The Rappaport Prize

The Rappaport Prize is an annual art award presented by deCordova Sculpture Park and Museum through the generosity of the Phyllis & Jerome Lyle Rappaport Foundation. The Foundation has funded a $25,000 prize, given to a contemporary American artist each year since 2000, making it among the longest-running and most generous contemporary art prizes in the United States. The Rappaport Prize has come to symbolize DeCordova's commitment to supporting the best art and artists in the region, as well as the donor's commitment to recognizing and supporting leadership in diverse fields throughout New England.


DeCordova awards Rappaport Prize to Titus Kaphar

DeCordova is pleased to announce Titus Kaphar as the nineteenth recipient of the prestigious Rappaport Prize, an annual award of $25,000 given to a contemporary artist with strong connections to New England and a proven record of achievement. The Rappaport Prize, established in 2000, is one of the most generous contemporary art awards of its kind. In 2010, the Rappaport Prize was endowed in perpetuity by the Phyllis and Jerome Lyle Rappaport Foundation, assuring the ongoing support of contemporary art and artists in New England.

“I’m excited for deCordova to award this year’s Rappaport Prize to Titus Kaphar,” says deCordova Executive Director John B. Ravenal. “He’s an exceptional artist and a visible advocate for social justice and community engagement. I’ve long admired his work, especially how he brings together his passion, imagination, and intelligence. Selecting Titus as this year’s Prize winner confirms both deCordova’s commitment to outstanding New England artists and the Rappaport’s support for leadership, whether in medicine, public policy, or the arts.”

Titus Kaphar is a painter and sculptor whose practice examines the history of representation. In his art, he appropriates styles and conventions from the art historical canon and, using techniques like cutting, shredding, and erasing, he represents them to illuminate social inequalities and address African-American experiences from our country's founding to today. Ultimately, his work confronts our past to highlight the inadequacies of our present. In Kaphar’s words, he creates works “that nod to hidden narratives and begin to reveal unspoken truths about the nature of history.”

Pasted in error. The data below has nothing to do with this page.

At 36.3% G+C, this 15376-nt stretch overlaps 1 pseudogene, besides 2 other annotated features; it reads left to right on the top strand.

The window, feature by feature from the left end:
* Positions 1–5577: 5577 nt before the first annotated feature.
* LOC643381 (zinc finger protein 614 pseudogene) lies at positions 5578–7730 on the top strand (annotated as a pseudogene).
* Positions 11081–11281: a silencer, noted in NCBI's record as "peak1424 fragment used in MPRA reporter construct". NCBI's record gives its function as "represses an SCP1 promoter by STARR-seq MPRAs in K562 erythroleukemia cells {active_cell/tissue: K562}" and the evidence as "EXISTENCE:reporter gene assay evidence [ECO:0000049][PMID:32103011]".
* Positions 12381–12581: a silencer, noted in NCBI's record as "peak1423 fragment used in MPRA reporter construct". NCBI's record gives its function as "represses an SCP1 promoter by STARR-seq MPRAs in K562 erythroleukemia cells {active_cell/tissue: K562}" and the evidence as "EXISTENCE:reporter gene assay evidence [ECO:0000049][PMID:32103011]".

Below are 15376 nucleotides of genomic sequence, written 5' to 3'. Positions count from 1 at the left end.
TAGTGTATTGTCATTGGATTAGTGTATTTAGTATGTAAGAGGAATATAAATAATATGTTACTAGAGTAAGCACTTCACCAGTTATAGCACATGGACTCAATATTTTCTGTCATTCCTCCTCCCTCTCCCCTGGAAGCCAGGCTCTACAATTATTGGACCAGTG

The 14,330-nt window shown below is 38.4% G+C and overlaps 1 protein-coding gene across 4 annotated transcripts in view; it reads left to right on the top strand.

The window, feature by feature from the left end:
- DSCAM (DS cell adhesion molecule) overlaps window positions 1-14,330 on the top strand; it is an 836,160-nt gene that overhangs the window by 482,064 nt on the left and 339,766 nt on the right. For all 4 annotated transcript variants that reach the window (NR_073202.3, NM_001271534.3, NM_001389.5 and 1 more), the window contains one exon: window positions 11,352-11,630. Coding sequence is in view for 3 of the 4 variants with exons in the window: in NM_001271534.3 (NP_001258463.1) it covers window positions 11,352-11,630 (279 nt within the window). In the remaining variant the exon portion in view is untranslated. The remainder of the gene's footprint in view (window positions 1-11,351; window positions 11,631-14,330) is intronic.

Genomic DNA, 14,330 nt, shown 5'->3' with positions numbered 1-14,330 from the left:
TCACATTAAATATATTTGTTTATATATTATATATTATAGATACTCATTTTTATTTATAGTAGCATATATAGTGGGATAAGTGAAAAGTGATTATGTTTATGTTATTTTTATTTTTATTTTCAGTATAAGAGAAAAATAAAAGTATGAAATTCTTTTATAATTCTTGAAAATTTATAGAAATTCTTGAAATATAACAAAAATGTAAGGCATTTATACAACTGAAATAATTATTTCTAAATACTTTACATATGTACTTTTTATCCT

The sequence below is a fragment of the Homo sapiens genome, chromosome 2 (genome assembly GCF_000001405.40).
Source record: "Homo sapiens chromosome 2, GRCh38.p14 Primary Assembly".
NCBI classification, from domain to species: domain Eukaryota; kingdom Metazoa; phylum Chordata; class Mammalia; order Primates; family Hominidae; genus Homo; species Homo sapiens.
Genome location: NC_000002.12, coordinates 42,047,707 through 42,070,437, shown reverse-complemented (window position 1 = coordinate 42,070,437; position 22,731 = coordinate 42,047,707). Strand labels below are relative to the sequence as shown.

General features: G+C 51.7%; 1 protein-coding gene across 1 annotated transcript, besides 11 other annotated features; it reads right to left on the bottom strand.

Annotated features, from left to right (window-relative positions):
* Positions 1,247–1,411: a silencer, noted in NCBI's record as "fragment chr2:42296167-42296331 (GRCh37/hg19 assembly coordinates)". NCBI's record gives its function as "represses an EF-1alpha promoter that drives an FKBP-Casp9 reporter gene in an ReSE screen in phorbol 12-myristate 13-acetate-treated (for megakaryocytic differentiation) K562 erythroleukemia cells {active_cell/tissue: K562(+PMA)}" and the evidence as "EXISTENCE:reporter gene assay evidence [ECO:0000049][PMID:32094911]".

Kaphar stated upon being awarded the prize, “When I looked at the list of artists who have received this award I immediately understood the honor of being included! I look forward to visiting the Sculpture Park and Museum, and to addressing the deCordova community.”

The public is invited to attend the Rappaport Prize Lecture with Titus Kaphar on Tuesday, October 30 at 6:30 pm at deCordova Sculpture Park and Museum. Admission is free.

About the Artist

Titus Kaphar was born in 1976 in Kalamazoo, Michigan. He received his BFA from San Jose State University in 2001 and his MFA from Yale University. He lives and works in New Haven, Connecticut.

His work has been included in solo and group exhibitions at Savannah College of Art and Design, Georgia; the Studio Museum in Harlem, New York; and the Seattle Art Museum, Washington. His immersive installation The Vesper Project (2013–16) has toured several venues including the Lois and Richard Rosenthal Center for Contemporary Arts, Cincinnati; and the Katzen Arts Center at American University, Washington, DC. His work is included in the collections of the New Britain Museum of American Art, Connecticut; the Seattle Art Museum; the Museum of Modern Art, New York; and the Studio Museum in Harlem, New York.  In 2014 Kaphar was commissioned in by Time magazine to paint a response to protests in Ferguson, Missouri. In October 2018 he was awarded a MacArthur 'Genius' Grant.

In 2017 Kaphar led a TED Talk titled “How Can We Address Centuries of Racism In Art?” in which he explored the history of racism in Western artwork—and asked how we can amend it through contemporary art.

Kaphar is also invested in his own community in New Haven, Connecticut. In 2015, together with Jonathan Brand, he set up NXTHVN, an ambitious art space housed in a former manufacturing plan in the Dixwell neighborhood of New Haven. Here, artists and curators work together to make art, exchange ideas, and extend their networks. The center is also involved with a number of local high schools.